The Lost (and found) iPod

Today’s Reading:  2 Chronicles 1; 1 John 1; Micah 7; Luke 16

In last week’s post, I briefly mentioned being thankful for the person who found and turned in Preston’s iPod. This was no small event; we were in a foreign country at a large resort where there were literally thousands of employees and thousands of guests from around the globe. Preston’s iPod isn’t extremely valuable financially, but it is worth a lot to him. He can’t afford to buy a replacement, and Amy and I would have needed to let him learn his lesson in being responsible.

One who is faithful in a very little is also faithful in much, and one who is dishonest in a very little is also dishonest in much. (Luke 16:10)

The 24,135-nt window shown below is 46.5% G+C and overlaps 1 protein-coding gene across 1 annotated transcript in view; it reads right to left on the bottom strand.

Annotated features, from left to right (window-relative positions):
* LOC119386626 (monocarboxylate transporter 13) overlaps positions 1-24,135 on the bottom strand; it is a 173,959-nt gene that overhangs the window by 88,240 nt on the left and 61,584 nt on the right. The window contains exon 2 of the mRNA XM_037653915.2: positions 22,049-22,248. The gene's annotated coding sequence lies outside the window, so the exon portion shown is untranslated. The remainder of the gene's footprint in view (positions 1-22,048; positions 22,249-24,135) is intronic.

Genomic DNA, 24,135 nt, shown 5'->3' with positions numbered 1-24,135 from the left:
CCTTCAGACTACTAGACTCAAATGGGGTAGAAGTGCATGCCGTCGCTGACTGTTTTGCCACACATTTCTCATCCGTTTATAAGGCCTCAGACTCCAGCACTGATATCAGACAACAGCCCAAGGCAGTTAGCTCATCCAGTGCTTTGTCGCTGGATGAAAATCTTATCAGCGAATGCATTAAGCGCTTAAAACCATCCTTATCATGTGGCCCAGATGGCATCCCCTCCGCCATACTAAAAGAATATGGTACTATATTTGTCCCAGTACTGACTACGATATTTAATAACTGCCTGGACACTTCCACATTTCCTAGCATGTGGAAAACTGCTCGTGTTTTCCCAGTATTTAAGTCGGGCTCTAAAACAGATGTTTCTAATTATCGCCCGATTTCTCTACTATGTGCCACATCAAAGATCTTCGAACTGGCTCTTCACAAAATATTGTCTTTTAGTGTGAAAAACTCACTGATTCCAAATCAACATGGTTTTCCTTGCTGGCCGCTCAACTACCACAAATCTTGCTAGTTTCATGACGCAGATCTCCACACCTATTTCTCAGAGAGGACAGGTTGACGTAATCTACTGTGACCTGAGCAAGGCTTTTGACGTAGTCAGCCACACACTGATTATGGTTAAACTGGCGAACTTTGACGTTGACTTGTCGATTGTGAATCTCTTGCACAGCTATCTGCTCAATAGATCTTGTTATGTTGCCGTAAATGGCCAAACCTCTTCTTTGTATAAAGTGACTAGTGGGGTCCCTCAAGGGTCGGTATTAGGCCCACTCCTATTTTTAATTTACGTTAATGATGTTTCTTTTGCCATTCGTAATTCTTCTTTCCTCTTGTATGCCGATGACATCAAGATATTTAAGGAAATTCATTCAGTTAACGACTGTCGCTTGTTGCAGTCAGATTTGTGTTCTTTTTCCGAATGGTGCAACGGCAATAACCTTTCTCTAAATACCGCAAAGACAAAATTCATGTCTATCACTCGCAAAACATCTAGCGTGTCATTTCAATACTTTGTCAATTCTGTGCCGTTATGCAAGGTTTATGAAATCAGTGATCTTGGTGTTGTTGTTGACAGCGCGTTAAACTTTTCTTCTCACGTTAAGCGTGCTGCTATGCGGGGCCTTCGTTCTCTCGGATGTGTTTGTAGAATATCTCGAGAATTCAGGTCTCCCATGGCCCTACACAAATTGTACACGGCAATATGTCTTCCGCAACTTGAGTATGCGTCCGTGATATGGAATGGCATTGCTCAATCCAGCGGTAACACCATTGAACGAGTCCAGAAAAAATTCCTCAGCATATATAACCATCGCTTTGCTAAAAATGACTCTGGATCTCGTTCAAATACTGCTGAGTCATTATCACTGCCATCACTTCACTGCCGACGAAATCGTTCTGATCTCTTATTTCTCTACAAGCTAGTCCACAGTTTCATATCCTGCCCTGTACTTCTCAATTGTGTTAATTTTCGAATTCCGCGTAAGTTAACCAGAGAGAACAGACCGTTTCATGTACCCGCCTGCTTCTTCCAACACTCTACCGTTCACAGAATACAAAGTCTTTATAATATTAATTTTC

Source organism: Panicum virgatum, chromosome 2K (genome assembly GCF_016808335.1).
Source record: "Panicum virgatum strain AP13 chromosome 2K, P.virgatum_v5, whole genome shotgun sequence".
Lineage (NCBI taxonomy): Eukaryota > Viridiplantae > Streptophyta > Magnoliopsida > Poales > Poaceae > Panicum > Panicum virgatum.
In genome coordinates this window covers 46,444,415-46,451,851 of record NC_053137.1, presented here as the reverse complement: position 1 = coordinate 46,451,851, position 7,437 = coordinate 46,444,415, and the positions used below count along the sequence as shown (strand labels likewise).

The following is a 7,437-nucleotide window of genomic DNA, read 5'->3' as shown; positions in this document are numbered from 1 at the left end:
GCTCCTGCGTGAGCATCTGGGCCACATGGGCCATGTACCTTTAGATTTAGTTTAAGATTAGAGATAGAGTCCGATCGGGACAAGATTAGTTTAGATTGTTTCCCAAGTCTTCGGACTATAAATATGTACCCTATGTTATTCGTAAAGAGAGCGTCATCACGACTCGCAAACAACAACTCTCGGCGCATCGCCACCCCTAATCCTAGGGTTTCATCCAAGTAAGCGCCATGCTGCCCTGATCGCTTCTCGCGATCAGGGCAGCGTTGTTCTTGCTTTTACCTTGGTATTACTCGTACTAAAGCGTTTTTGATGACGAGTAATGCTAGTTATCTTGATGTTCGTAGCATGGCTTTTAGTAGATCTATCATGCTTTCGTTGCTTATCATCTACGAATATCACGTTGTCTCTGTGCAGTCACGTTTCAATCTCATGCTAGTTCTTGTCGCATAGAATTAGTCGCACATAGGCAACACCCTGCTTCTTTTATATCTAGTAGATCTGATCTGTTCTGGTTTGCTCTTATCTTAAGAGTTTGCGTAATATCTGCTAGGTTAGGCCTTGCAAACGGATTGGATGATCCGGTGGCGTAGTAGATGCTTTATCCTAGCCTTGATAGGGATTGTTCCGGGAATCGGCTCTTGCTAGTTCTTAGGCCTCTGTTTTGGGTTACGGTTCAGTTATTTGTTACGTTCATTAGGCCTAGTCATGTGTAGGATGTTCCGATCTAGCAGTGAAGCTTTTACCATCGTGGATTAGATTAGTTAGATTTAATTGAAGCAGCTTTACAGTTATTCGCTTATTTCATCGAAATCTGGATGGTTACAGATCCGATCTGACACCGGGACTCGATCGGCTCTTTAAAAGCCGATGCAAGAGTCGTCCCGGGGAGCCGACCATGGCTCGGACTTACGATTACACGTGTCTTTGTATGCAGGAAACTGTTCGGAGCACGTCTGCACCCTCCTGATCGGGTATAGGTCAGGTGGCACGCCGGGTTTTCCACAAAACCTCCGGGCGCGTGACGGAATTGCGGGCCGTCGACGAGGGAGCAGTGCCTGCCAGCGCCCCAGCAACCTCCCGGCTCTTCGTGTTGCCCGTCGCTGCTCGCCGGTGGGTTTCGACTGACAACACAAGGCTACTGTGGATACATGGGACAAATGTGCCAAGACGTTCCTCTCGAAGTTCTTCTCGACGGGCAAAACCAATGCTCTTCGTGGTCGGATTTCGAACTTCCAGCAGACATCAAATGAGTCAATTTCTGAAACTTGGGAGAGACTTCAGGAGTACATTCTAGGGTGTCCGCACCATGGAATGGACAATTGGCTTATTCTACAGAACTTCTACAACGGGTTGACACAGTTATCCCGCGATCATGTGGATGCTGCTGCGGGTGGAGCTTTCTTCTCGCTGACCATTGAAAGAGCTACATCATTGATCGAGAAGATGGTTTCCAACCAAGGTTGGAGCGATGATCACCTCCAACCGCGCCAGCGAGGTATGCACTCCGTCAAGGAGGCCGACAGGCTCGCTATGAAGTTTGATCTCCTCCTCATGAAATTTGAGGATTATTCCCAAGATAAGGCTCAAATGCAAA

Preston gave his new hero (Fermin) a small token of his appreciation, a hug, and verbal thanks. Based on Luke 16 I wonder if perhaps Fermin was being tested with very little and reaped Heavenly rewards for his decision. Fermin was beaming with a huge smile when Preston found him to say thank you. I think that Fermin experienced as much, or more joy than Preston through this experience.

While this exact situation isn’t something that occurs daily for any of us, it does make me think about what we are entrusted with each day:

  • Showing up late for work and not making up for it or logging the time inaccurately is stealing. Even if it was just 15 minutes and the employer may never find out, God knows.